The Black Panthers Syllabus — A list of readings relating to the Black Panthers Party and related topics. The Black Panthers and the Black Power movement were influential and transformative in the black anti-racist struggle in the United States and in subsequent post-Black Panthers anti-racism movements, including the Black Lives Matter.
The Black Feminist Syllabus by Melissa Harris-Perry — This was created by black feminist professor Melissa Harris-Perry in response to a Washington reporter calling Michelle Obama ‘a feminist nightmare’.
Reading List: Debating Justice, Politics, and Culture in Black America, From the Civil Rights Movement to Black Lives Matter — An extensive syllabus put together by Nursing Clio that attempts to explore the various dimensions of the issues connecting to the Black Lives Matter movement, along with their historical context.
Black Lives Matter Reading List by Samarth Bhaskar — A reading list put together by New York Times employee Samarth Bhaskar, that seeks to illuminate and explore the various issues connecting to the Black Lives Matter movement and their place and role in American history.
Black Disabled Woman Syllabus: A Compilation — This resource is a constantly-growing guide of resources that focus specifically on the intersection between race, gender and disability.
Disability Justice In the Age of Mass Incarceration: Perspectives on Race, Disability, Law & Accountability — Summer 2016 — This course syllabus aims to explore “the nexus between race, disability and structural inequality, focusing in particular, on people with multiply marginalized identities”, particularly where these concern mass incarceration.
[Ruderman White Paper] MEDIA COVERAGE OF LAW ENFORCEMENT USE OF FORCE AND DISABILITY — March 2016 — A report issued by the Ruderman Family Foundation on the intersection between law enforcement and disability
This resource is relevant due to disability intersecting in police actions, how they are conducted and the results of said actions — this is illustrated, for instance, in an NBC News article from 2016 citing the report/white paper on how half of people killed by police have a disability.
“As Proud Of Our Gayness As We Are Of Our Blackness” by Jonathan Bailey— This is a blog post by Jonathan Bailey, a doctoral student at Morgan State University, writing a rough history of the black gay rights movement in America from the 1970s to the present.
Black Queer and Trans* Reading List — A reading list of materials that pertain to Black Queer and Trans* issues, developed and curated by Tumblr blogger childofzami.
‘Black Feminisms’ Course Syllabus (taught by Prof. Keisha Lindsay) — The aim of this course is to critically examine key issues, assumptions, and debates in contemporary, post civil rights black feminist thought.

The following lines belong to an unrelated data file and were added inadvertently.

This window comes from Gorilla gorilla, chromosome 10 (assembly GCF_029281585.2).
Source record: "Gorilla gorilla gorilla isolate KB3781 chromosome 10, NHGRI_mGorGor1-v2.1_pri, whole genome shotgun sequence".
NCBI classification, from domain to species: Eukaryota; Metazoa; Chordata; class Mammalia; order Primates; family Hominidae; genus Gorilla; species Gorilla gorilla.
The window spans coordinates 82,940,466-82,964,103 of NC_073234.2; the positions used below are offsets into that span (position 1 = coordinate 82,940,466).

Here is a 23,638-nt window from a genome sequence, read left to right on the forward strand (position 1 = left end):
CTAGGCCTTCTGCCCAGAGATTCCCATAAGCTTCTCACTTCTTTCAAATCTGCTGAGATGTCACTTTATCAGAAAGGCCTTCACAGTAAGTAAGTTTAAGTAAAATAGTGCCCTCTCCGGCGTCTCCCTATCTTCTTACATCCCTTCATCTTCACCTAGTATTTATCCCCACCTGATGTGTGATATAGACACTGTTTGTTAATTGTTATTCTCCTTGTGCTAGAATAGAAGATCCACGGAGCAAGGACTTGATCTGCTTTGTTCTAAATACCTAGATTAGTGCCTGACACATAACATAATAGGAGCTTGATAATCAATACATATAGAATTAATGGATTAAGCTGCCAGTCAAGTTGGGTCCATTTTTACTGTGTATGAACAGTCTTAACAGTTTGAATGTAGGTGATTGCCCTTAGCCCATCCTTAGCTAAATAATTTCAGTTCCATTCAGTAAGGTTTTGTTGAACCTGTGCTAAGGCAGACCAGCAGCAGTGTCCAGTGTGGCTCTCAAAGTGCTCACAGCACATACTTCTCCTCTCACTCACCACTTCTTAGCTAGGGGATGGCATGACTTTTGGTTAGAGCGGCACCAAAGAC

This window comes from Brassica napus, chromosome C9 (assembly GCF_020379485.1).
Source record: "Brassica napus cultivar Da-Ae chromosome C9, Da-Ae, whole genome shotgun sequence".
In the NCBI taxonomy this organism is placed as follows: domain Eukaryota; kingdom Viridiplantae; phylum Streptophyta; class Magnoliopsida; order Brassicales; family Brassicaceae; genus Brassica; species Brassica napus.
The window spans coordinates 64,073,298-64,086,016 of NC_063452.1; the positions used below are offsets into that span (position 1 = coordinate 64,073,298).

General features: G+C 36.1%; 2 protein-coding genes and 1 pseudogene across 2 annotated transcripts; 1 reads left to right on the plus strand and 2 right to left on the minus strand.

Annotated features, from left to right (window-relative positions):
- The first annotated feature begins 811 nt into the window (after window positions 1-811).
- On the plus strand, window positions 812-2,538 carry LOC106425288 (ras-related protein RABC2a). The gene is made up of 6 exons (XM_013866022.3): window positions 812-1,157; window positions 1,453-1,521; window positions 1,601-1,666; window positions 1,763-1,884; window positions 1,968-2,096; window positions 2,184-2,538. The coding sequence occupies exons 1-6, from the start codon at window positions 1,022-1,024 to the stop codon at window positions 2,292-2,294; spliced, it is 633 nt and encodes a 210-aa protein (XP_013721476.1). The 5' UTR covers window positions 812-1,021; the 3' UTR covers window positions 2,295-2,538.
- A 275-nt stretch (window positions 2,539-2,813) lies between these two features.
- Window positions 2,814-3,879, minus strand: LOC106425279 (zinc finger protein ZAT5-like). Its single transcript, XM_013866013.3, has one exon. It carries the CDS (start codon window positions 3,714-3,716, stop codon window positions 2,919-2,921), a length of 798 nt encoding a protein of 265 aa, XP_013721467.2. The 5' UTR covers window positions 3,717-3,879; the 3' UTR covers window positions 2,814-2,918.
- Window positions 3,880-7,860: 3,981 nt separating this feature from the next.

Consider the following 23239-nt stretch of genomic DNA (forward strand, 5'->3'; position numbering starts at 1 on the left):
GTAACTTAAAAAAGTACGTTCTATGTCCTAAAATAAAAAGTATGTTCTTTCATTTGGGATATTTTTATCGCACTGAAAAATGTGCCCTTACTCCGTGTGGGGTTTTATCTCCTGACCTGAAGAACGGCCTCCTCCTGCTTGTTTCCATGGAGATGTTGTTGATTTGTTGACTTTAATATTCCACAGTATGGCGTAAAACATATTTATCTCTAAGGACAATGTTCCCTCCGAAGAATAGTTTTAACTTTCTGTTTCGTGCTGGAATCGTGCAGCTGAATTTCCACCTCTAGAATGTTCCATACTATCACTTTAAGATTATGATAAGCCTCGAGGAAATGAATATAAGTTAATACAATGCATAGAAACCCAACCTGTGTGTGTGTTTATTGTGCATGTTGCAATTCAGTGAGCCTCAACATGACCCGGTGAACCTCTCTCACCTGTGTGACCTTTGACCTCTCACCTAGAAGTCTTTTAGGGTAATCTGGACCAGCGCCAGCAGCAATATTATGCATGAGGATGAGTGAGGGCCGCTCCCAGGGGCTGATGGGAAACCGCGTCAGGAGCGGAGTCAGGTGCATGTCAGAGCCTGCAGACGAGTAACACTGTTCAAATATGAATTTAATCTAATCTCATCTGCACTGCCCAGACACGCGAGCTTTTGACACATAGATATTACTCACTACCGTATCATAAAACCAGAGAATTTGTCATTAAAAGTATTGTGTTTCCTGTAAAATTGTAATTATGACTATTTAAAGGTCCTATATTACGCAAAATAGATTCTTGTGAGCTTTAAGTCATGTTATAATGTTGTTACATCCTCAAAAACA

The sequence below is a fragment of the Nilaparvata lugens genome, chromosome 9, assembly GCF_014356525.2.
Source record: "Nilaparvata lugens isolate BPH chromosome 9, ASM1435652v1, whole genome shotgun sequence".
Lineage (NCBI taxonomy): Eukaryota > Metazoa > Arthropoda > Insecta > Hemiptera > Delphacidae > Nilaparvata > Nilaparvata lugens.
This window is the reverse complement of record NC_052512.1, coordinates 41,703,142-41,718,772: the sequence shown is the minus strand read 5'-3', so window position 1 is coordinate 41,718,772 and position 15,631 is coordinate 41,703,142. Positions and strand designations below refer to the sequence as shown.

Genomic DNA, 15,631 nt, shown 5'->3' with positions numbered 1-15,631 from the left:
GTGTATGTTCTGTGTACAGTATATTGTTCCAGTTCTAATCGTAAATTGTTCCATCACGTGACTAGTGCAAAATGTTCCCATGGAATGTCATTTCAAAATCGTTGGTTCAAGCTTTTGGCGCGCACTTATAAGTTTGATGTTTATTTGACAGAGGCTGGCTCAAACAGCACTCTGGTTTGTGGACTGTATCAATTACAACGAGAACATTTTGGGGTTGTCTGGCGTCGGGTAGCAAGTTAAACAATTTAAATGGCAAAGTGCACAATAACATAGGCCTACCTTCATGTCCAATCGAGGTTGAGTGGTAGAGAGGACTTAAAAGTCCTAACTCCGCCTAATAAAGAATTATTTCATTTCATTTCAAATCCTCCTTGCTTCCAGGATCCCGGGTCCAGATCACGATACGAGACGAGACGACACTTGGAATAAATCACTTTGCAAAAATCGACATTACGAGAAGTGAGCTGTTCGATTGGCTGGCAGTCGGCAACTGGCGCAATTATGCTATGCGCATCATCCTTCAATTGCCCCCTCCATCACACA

Intersectionality 101 by Olena Hankivsky and “Demarginalizing the Intersection of Race and Sex: A Black Feminist Critique of Antidiscrimination Doctrine, Feminist Theory and Antiracist Politics” by Kimberlé Crenshaw— These two resources are primers that give an introduction to the concept of intersectionality, a theory put forth originally by Kimberlé Crenshaw in 1989, and which Black Lives Matter co-founder Alicia Garza has said the movement is “heavily influenced” by.
‘Intersectionality’ Course Syllabus (taught by Patrick Grzanka) — This seminar in African American Studies and Women’s and Gender Studies serves as an introduction to concept of “intersectionality,” which denotes the ways in which structures of power and domination, such as sexism and racism, are interconnected and co-constitutive.
‘Queer Theory: A Reconceptualization of Gender and Sexuality’ Course Syllabus (taught by Kreimild Saunders) — This is a course syllabus for a University of Massachusetts' course on Queer Theory. It traces the development of queer theory, along with a number of other aspects.
‘A Genealogy of Black LGBT Culture and Politics’ Course Syllabus (taught by Dr. Jafari S. Allen) — This course is an interdisciplinary survey of Black lesbian, gay, bisexual, transgender, queer (LGBTQ), and same gender loving (SGL) culture and politics.
‘Queer of Color Theory’ Course Syllabus (taught by Prof. Robin Bernstein) — This a course focusing on the theoretical work of queer people of color, primarily in the U.S., from the 1970s to the present.
‘ Transgender Issues, Identities, and Politics’ Course Syllabus (taught by Eli Clare) — This course will examine some of the cultural and political issues gender variant, transgender, and transsexual peoples face in the U.S.
‘Seminar in Transgender Studies’ Course Syllabus (taught by Talia Mae Bettcher) — This seminar is a graduate-level introduction to the interdisciplinary field of transgender studies.
Trans of Color Mini Course Syllabus — This four-module mini-course will act as a targeted entry into the still burgeoning field of Queer of Color Critique.